In his poem “The Road not Taken,” he communicates his thoughts about human choices. Splitting of the road in the woods could be a symbol here. We may have traversed far enough in our lives but we need to make an assertive choice for the path we’ll tread on later. This leads us down one path and precludes us from walking on the other path. The speaker deeply wishes to tread on both roads simultaneously but realizes that he will never get back to his starting spot once he commences, for the roads are unique in nature. This is a symbol for a never-changing decision– once you are firm with your choice, you can never go back. There is auditory imagery when he sighs. The paths that diverge in the forest appear to be grassy, resplendent and hope-giving.
The poem begins with a literal fork in the road. Almost automatically Frost allows us to picture ourselves as the subject of the poem. His vivid imagery describes how the road looks with the leaves turning colors during the fall season “Two roads diverged in a yellow wood” () we are transported into the poem. Due to the beauty of both paths the speaker wants to travel both roads but he understands that is not possible. The man in the poem does not want to stay a long time in the middle of the two roads so he knows he has to make a choice soon. He begins to examine the roads closely and one seems like the better option but he chooses the other one despite peering onto the path of the seemingly better choice .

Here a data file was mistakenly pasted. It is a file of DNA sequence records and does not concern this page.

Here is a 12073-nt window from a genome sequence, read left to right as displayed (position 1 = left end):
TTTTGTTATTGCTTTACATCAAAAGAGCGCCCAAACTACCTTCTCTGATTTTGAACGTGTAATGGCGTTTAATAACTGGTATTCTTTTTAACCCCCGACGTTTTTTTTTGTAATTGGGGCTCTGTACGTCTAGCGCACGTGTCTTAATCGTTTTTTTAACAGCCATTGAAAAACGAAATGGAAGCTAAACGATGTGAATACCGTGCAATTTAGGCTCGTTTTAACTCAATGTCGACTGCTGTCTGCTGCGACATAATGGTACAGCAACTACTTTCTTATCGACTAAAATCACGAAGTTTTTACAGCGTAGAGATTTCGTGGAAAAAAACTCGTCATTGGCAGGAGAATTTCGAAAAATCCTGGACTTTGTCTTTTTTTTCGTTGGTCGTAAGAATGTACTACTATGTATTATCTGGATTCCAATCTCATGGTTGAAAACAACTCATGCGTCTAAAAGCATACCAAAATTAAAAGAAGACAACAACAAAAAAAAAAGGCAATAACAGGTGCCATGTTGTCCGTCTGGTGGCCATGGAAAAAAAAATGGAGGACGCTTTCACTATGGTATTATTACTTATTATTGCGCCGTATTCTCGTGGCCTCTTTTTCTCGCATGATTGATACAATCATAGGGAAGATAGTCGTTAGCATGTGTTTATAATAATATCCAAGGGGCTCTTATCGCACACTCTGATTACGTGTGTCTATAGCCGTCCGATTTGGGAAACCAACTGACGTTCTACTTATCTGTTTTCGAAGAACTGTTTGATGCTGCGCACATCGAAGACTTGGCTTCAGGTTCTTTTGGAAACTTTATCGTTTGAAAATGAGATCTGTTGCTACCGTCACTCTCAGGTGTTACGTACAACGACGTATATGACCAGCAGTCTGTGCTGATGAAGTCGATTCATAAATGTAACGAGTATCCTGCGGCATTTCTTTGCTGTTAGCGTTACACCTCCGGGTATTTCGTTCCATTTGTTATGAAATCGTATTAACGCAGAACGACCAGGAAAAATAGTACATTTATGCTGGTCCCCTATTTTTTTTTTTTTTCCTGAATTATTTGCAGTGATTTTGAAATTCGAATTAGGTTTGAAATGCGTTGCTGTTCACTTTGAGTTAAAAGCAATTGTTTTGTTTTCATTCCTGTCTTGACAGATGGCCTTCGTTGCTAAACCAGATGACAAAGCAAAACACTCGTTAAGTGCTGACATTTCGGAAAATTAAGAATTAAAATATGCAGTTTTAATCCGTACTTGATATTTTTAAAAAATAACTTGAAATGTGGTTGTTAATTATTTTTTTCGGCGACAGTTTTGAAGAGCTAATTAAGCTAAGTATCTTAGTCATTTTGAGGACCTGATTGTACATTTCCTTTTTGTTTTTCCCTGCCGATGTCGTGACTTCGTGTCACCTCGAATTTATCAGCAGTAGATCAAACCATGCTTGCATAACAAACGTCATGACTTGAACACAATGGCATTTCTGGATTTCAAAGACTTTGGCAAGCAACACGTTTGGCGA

William Blake’s “The Tyger” in Songs of Experience, written in 1794, describes the Tyger as “fearful” while appreciating its beauty. During this time, Blake was one of the first people to see a tiger; this inspired him to write “The Tyger” and paint the creature as a majestic but fierce being. Although the origins of the Tyger are questioned, the creator is referred as “he” implying a male divine creator. While examining who or what created the Tyger, in addition to the industrial and fiery imagery, the answer could reveal what the Tyger symbolizes. William Blake’s “The Tyger,” in Songs of Experience, uses the creation of the Tyger, along with the dark, fiery environment, to argue the Tyger belongs to the creator's world and was created for a purpose; although the creature may be labeled as evil and symbolizes the negative parts of the human mind, the creature represents the other half to create a whole.